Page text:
Answer: This publisher will celebrate its 25th anniversary in 2015 with a 500-page hardcover featuring new and rare comics from many of the cartoonists they’ve published over the years.
Question: Who is Drawn & Quarterly?
With its silver anniversary coming up next year, Drawn & Quarterly announced five new projects at their panel Saturday morning at Comic-Con International in San Diego, including a massive retrospective volume, newly translated manga projects and a collection of comics by a Canadian stripper.
Managing Editor Tracy Hurren and Editorial and Marketing Manager Julia Pohl-Miranda hosted the panel, titled “Drawn & Quarterly Jeopardy.” As the title suggests, in addition to announcements and information on their publishing schedule, the session also included a trivia contest for attendees with graphic novels as the prize.
To celebrate their anniversary, the Montreal-based publisher will release “Drawn & Quarterly: 25 Years of Contemporary Cartooning, Comics and Graphic Novels,” which will be will be “encyclopedic in content but not format,” according to Hurren. “It will be a lot more fluid and fun to read than an encyclopedia.”
It will include an interview with founder Chris Oliveros, a timeline and history of the company, photos, biographies of every cartoonist the company has published and a whole bunch of comics by Lisa Hanawalt, Michael DeForge, Jillian Tamaki and many others. It will also include essays selected cartoonists by authors like Margaret Atwood and Jonathan Lethem. The book will debut at the Toronto Comic Arts Festival next spring.
Also due next spring from the publisher is Tamaki’s award-winning “SuperMutant Magic Academy,” which will collect the webcomic that’s been running since 2010. It will include new material and concludes the storyline Tamaki has been telling about the academy.
“It’s really just hilarious, weird, beautiful comics about being a teenager,” Pohl-Miranda said. She explained the story involves young mutants, witches and wizards in high school. “They have crushes on each other, and they skip class, and they smoke weed, and just do whatever they feel like.”
Another new project, “Trash Market,” will collect six short stories by Tadao Tsuge that will be translated by scholar Ryan Holmberg. The stories were originally published in Garo magazine in the 1960s and ’70s. Pohl-Miranda said Tsuge “is known for his dark portraits of post-war Japan and his journalistic interests,” noting that the cartoonist had experienced the city’s “seedy underbelly” firsthand.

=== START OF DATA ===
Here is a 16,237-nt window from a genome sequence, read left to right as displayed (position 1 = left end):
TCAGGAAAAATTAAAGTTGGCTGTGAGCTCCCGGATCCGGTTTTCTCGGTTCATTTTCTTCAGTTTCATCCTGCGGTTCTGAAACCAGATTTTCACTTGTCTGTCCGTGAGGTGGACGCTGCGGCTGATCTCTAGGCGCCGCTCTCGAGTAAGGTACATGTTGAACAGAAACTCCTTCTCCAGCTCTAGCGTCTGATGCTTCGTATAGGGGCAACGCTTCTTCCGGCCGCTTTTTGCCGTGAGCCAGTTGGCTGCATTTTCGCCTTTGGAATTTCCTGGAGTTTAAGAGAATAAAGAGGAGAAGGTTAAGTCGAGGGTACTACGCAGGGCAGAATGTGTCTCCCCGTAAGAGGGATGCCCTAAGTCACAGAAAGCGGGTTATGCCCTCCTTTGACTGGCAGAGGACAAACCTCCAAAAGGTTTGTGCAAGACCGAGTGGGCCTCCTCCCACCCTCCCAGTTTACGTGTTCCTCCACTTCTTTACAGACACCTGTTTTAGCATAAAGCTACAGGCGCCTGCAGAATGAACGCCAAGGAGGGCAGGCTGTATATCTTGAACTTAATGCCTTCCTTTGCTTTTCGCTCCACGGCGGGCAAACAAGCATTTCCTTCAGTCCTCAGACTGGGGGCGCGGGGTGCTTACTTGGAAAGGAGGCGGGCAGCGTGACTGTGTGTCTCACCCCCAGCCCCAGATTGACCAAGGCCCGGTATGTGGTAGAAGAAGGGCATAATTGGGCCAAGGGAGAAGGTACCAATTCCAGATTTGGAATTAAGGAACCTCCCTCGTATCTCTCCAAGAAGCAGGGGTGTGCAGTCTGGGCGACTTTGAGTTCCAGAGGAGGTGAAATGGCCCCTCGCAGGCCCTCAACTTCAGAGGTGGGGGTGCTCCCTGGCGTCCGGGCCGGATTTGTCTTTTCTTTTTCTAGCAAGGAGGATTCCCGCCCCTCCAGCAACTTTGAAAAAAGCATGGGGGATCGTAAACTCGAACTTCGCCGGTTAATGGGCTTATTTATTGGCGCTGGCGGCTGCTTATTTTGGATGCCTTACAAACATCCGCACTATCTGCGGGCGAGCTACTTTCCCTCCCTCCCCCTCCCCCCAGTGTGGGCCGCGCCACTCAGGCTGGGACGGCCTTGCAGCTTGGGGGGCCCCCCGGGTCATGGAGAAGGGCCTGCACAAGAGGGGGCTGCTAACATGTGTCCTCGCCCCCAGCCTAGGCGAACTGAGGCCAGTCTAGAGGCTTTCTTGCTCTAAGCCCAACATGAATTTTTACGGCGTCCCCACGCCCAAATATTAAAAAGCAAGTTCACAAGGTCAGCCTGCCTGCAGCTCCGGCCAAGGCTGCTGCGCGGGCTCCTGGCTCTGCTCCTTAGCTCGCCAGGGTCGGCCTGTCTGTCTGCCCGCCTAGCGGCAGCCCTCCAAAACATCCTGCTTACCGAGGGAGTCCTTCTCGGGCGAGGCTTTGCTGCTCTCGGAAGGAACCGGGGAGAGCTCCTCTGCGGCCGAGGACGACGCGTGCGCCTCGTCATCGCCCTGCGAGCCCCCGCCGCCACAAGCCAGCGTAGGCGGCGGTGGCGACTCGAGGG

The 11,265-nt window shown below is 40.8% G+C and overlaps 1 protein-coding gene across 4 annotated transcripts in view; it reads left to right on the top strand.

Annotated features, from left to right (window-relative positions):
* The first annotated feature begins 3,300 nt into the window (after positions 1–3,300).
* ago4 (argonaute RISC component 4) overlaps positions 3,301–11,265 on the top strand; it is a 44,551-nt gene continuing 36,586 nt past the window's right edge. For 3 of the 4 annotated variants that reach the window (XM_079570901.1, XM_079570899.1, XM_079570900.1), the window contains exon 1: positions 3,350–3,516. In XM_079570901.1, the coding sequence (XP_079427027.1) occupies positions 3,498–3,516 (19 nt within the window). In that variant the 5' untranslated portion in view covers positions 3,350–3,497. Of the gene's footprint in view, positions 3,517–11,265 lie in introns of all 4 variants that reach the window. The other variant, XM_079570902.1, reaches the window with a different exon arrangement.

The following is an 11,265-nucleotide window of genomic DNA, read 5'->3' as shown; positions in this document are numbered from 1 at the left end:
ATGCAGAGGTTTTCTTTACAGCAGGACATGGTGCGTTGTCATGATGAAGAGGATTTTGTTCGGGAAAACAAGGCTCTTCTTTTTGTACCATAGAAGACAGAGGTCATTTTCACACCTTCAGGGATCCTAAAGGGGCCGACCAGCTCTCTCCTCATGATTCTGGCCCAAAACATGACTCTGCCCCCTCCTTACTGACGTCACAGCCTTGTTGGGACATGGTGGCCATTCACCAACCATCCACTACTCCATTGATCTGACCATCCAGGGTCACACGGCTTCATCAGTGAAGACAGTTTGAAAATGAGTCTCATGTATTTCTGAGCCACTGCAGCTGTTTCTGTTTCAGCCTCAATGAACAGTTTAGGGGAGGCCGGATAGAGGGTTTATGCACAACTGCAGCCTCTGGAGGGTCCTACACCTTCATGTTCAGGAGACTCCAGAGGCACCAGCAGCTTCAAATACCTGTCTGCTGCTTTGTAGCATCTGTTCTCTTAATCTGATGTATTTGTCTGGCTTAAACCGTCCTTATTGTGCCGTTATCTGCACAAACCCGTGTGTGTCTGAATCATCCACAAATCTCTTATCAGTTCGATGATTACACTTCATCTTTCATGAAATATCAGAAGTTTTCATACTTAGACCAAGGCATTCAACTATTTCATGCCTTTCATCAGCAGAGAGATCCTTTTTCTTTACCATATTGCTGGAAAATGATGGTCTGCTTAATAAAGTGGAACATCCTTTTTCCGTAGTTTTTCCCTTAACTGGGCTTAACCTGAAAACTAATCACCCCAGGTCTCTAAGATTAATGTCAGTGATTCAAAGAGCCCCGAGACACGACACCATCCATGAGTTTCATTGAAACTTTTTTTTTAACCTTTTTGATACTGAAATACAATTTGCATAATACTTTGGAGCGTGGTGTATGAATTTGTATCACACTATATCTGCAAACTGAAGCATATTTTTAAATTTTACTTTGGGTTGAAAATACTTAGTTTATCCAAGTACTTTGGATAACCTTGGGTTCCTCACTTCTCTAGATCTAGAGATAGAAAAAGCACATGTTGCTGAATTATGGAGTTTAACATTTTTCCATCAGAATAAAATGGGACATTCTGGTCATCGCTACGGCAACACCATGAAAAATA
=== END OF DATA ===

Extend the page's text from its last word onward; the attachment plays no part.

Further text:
“Tsuge is also really interesting because he spent a lot of his formative years working in the notorious for-profit blood banks in Tokyo,” Pohl-Miranda said. “He’s had a long career of not only writing about the seedy underbelly of city, but also engaging with the seedy underbelly of city.”
The 270-page volume is due in February.
Drawn & Quarterly will also continue their line of books by Shigeru Mizuki, with plans to publish “Hitler” sometime in 2015 or 2016. Translated by Zack Davisson, the comic is Mizuki’s historical account of Adolf Hitler’s life.
“It’s quite factual, and he really did a ton of research on it,” Pohl-Miranda said. “This will be one volume, and it’s going to be the same style as all the other Mizuki books, and we’re just thrilled to be publishing all of Mizuki’s titles that we’ve done so far.”
Drawn & Quarterly also announced “Melody” by Sylvie Rancourt and translated by Helge Dascher. Pohl-Miranda said it is considered the first Canadian autobiographical comic, which Rancourt originally self-published beginning in 1985 to tell the story of her life as she moved from small-town Quebec to Montreal.
“She is unable to find a job,” Pohl-Miranda said. “So her boyfriend, who kind of sucks — he’s a lazy jerk, and he’s always scheming ways to get money without having to work — convinces her to start dancing in strip clubs. After a couple of years of doing this she started drawing this comic and she started selling it in strip clubs where she worked.”
While some of her comics were translated and redrawn by artist Jacques Boivin, and published by Kitchen Sink Press in the late ’80s, Rancourt’s original strips were in French and have never been seen in English before. The collection, due out in May 2015, will include an introduction by Chris Ware.
In addition to the newly announced titles, Pohl-Miranda and Hurren also discussed several titles that debuted in San Diego or had been previously announced. These included “Hospital Suite” by John Porcellino, the minicomic artist’s first full-length graphic novel; “Moomin: The Deluxe Anniversary Edition” by Tove Jansson; “Syllabus” by Lynda Barry, which is an actual course syllabus for a class that Barry teaches on writing for non-writers; “Bumperhead” by newly minted Eisner Award winner Gilbert Hernandez; and “First Year Healthy” by Michael DeForge, a 30-page “adorable, creepy, terrifying” short story in hardcover format.
The duo also announced that Drawn & Quarterly’s new website will launch Aug. 4, which will include new content, the ability to purchase ebooks and a “Buzzfeed style” survey that asks, “Which Drawn & Quarterly cartoonist are you?”
“That’s what I’m most excited about,” Hurren joked.
During the Q&A session, an audience member asked if any more issues of Jason Lutes “Berlin” were on the schedule. “There’s none scheduled, but we suspect the series will conclude at some point, and we’re very excited for that,” Hurren said. “We’re all just as eager as you are.” They said they anticipate a “couple more pamphlets” before the series concludes.